Infosecurity 2007: Security will be key to MiFID success
Security will be fundamental to successful MiFID implementations, but the costs incurred as a result will not be small.
Security costs are set to drive up the bill for banks rushing to comply with the EC's forthcoming Markets in Financial Instruments Directive (MiFID), warned experts speaking at the InfoSecurity Europe 2007 event at London's Olympia today.
UK investment banks face costs of at least 10 million each to ready themselves for the directive, thanks in large part to the measure's data security implications, said PJ Di Giammarino, chief executive of MiFID think tank JWG-IT and former senior IT professional with Barclays Capital. The total cost to the UK banking sector will easily surpass 1 billion, he predicted.
MiFID legislation will take effect after November of this year, giving banks, portfolio managers, stockbrokers and corporate finance firms a deadline for complying with its complex rules. The overall aim of MiFID is to create a single European market for all financial instruments.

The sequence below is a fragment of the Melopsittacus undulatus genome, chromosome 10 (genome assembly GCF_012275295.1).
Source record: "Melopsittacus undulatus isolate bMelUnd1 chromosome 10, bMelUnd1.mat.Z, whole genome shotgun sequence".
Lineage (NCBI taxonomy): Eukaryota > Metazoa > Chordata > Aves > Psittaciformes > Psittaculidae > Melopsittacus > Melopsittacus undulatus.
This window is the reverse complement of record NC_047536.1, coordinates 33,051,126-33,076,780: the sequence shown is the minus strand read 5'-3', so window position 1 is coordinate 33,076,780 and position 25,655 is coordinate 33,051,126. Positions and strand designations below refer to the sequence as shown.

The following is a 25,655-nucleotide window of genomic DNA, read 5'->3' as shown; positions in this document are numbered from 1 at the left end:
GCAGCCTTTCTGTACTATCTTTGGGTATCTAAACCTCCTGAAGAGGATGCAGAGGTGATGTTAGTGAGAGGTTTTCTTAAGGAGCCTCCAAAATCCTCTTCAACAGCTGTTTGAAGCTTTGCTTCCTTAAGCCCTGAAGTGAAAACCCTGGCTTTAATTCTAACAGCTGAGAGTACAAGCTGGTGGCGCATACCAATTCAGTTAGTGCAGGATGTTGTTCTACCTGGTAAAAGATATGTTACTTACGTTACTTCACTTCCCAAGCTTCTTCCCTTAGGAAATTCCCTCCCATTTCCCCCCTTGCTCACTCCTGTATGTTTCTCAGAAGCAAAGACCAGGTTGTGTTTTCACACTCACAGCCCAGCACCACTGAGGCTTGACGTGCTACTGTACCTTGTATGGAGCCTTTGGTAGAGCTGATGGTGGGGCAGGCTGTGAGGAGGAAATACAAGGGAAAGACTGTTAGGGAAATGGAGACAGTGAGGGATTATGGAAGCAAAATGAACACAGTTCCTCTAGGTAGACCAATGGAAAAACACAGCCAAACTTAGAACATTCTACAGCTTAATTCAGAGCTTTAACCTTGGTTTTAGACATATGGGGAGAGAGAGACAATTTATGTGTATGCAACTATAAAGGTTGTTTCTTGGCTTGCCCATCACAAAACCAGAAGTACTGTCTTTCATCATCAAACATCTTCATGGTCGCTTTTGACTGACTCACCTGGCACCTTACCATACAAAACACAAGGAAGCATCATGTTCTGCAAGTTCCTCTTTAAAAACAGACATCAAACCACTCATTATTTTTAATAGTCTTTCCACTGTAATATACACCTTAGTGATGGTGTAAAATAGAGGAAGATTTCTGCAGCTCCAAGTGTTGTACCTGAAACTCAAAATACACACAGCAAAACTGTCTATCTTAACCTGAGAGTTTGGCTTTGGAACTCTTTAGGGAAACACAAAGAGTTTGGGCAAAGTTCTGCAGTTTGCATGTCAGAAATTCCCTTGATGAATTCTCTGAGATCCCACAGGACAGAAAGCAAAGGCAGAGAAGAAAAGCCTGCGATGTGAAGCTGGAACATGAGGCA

"Security and performance-related issues will of course be absolutely fundamental to the success of an organisation's MiFID implementation," said Di Giammarino."You need, for example, to securely store all data for at least five years, but be able to prove you did it in a certain way to the regulatory authorities. This is not going to be easy for everyone, complexity depending on what products you are offering."
Di Giammarino said the directive also dictates knowing in much more detail than previously required information about who you are doing business with, and being able to prove what data is being accessed by whom."It's not just a security headache for the big banks. We've calculated that there are as many as 7,000 organisations in the UK alone affected by these laws," he said.
Phil Higgins, executive partner at Brookcourt Solutions, also speaking at InfoSecurity, said the news should not be seen by banks as all bad.
"There are some key benefits they can expect out of MiFID compliance," he said.
"But be warned that implementation is going to be complex, involving the coordination of many departments in investment firms. Those who get it right will gain competitive advantage, but those who get it wrong risk litigation from customers, fines from regulators and tarnished reputations."
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